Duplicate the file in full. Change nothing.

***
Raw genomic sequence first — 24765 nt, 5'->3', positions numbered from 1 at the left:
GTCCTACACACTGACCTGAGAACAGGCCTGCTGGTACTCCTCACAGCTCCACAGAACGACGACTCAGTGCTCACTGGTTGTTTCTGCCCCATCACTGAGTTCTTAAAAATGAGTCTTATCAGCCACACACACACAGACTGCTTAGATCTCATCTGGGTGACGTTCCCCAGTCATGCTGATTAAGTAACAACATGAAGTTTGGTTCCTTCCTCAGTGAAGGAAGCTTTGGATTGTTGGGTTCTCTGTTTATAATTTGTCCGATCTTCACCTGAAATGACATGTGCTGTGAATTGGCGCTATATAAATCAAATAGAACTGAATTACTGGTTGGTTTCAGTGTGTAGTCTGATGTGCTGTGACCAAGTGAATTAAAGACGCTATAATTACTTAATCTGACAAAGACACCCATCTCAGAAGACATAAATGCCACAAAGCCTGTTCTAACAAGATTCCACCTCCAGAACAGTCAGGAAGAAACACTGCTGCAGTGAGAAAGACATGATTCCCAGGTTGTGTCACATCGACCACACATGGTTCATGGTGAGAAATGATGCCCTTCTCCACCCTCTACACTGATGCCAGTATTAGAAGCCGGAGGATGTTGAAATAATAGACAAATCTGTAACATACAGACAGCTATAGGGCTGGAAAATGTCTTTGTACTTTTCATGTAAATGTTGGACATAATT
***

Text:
Raw genomic sequence first — 24765 nt, 5'->3', positions numbered from 1 at the left:
GTCCTACACACTGACCTGAGAACAGGCCTGCTGGTACTCCTCACAGCTCCACAGAACGACGACTCAGTGCTCACTGGTTGTTTCTGCCCCATCACTGAGTTCTTAAAAATGAGTCTTATCAGCCACACACACACAGACTGCTTAGATCTCATCTGGGTGACGTTCCCCAGTCATGCTGATTAAGTAACAACATGAAGTTTGGTTCCTTCCTCAGTGAAGGAAGCTTTGGATTGTTGGGTTCTCTGTTTATAATTTGTCCGATCTTCACCTGAAATGACATGTGCTGTGAATTGGCGCTATATAAATCAAATAGAACTGAATTACTGGTTGGTTTCAGTGTGTAGTCTGATGTGCTGTGACCAAGTGAATTAAAGACGCTATAATTACTTAATCTGACAAAGACACCCATCTCAGAAGACATAAATGCCACAAAGCCTGTTCTAACAAGATTCCACCTCCAGAACAGTCAGGAAGAAACACTGCTGCAGTGAGAAAGACATGATTCCCAGGTTGTGTCACATCGACCACACATGGTTCATGGTGAGAAATGATGCCCTTCTCCACCCTCTACACTGATGCCAGTATTAGAAGCCGGAGGATGTTGAAATAATAGACAAATCTGTAACATACAGACAGCTATAGGGCTGGAAAATGTCTTTGTACTTTTCATGTAAATGTTGGACATAATT